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Along the Amber Route: St Petersburg

When the bus pulled up opposite an enormous, floodlit granite obelisk, I realised with a start that I had been here before – decades before, when the city was known by another name. This was the Monument to the Heroic Defenders of Leningrad. In September 1941, the German high command issued a chilling directive: ‘The Führer has decided to have Leningrad wiped from the face of the earth. The further exist-ence of this large town is of no interest once Soviet Russia is overthrown.’ It was the beginning of a gruelling siege that lasted almost 900 days. Despite supplies brought across the ‘Road of Life’ – the frozen waters of Lake Ladoga – up to 1.5 million soldiers and civilians died of hunger.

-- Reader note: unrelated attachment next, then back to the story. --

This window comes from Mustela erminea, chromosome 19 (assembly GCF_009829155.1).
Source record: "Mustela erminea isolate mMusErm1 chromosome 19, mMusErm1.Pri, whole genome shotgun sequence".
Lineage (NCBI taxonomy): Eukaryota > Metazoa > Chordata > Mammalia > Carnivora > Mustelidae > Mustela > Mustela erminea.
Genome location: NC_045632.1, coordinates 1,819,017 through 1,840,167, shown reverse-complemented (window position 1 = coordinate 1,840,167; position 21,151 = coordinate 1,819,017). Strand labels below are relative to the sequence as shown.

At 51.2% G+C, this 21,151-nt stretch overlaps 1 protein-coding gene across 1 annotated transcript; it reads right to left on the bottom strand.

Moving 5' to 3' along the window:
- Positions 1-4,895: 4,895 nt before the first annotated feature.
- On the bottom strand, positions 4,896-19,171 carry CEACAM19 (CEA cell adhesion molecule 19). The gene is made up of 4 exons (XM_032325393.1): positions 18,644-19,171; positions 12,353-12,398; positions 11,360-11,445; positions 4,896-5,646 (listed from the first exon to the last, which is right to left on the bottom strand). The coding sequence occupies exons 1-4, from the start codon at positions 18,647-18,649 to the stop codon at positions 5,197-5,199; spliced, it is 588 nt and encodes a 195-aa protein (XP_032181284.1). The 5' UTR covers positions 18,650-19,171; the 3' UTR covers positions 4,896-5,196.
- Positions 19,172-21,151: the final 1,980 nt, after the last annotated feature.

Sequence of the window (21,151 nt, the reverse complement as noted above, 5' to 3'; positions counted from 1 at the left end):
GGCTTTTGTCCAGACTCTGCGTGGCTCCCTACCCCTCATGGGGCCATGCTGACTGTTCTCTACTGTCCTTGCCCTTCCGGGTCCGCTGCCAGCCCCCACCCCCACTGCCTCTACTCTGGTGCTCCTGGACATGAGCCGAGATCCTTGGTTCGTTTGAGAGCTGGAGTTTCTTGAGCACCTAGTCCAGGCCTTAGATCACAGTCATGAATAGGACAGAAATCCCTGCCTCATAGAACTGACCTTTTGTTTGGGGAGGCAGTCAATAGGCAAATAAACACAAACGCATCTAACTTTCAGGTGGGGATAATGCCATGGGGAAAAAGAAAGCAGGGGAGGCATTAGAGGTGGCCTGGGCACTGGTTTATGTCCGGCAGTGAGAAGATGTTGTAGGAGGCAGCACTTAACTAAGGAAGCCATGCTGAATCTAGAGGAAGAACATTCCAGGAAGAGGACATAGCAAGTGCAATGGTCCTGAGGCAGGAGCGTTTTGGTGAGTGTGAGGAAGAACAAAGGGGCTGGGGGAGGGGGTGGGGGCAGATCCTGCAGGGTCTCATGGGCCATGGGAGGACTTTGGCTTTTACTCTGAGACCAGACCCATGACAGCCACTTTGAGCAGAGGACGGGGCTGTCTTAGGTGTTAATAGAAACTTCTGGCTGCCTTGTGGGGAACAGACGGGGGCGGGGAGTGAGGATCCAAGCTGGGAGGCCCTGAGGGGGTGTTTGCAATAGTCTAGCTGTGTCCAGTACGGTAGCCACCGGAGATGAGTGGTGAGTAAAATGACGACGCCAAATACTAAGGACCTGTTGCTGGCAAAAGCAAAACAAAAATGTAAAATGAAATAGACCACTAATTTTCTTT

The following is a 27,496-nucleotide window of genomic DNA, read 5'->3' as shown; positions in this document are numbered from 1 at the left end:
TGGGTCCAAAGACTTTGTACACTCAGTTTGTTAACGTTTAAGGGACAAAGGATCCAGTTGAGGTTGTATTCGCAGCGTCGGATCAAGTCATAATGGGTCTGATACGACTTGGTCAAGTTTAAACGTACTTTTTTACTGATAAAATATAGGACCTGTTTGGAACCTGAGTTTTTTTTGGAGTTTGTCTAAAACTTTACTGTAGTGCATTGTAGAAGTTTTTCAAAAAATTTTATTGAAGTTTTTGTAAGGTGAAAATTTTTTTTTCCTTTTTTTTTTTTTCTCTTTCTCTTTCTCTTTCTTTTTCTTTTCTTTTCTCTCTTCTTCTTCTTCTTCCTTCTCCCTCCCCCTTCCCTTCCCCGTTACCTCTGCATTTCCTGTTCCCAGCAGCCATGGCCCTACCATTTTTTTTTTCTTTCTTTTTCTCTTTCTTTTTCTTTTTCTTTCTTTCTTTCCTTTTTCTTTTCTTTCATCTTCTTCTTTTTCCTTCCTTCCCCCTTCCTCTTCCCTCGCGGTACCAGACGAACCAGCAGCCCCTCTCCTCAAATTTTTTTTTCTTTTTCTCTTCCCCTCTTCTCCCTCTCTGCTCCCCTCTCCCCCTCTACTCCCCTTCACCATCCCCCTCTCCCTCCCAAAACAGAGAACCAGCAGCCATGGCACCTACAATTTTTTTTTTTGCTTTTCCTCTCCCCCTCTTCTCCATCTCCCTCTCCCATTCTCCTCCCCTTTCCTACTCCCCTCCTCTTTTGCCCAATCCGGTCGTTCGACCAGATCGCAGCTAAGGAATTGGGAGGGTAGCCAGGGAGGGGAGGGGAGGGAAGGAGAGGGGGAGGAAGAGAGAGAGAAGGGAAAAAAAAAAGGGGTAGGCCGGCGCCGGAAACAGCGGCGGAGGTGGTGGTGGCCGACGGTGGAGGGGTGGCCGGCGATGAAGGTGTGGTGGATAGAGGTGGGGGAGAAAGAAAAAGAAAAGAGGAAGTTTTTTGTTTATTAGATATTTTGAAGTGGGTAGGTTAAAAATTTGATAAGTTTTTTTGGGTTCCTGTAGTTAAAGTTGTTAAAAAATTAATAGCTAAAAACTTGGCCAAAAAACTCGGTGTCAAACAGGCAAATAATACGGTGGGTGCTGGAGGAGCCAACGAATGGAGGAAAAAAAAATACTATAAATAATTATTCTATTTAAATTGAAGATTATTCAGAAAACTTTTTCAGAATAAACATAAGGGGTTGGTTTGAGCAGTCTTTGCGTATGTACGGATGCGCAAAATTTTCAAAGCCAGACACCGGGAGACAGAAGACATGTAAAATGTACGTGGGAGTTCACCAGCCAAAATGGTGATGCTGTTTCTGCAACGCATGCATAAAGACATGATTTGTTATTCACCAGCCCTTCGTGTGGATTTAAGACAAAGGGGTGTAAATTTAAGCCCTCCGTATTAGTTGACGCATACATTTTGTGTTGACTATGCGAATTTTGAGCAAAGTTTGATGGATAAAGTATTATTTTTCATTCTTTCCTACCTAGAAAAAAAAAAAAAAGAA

Walking away from the monument, I passed through a shop-ping arcade to the metro, bought a jeton from a woman behind the counter, and let it fall with a clunk into the turnstile. The escalator – a grandiose example of Stalinist classical moderne – was the longest and steepest I’d seen, its bronze neo-Roman torchères on fluted columns casting their beams to the vaulted ceiling. No one bothered to walk up, and few to walk down. The St Petersburg metro is the deepest in the world, on account of the marshy ground – and the expendability of labour in Stalin’s Russia.

From Along the Amber Route by C.J. Schüler

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C.J. Schüler

C.J. Schüler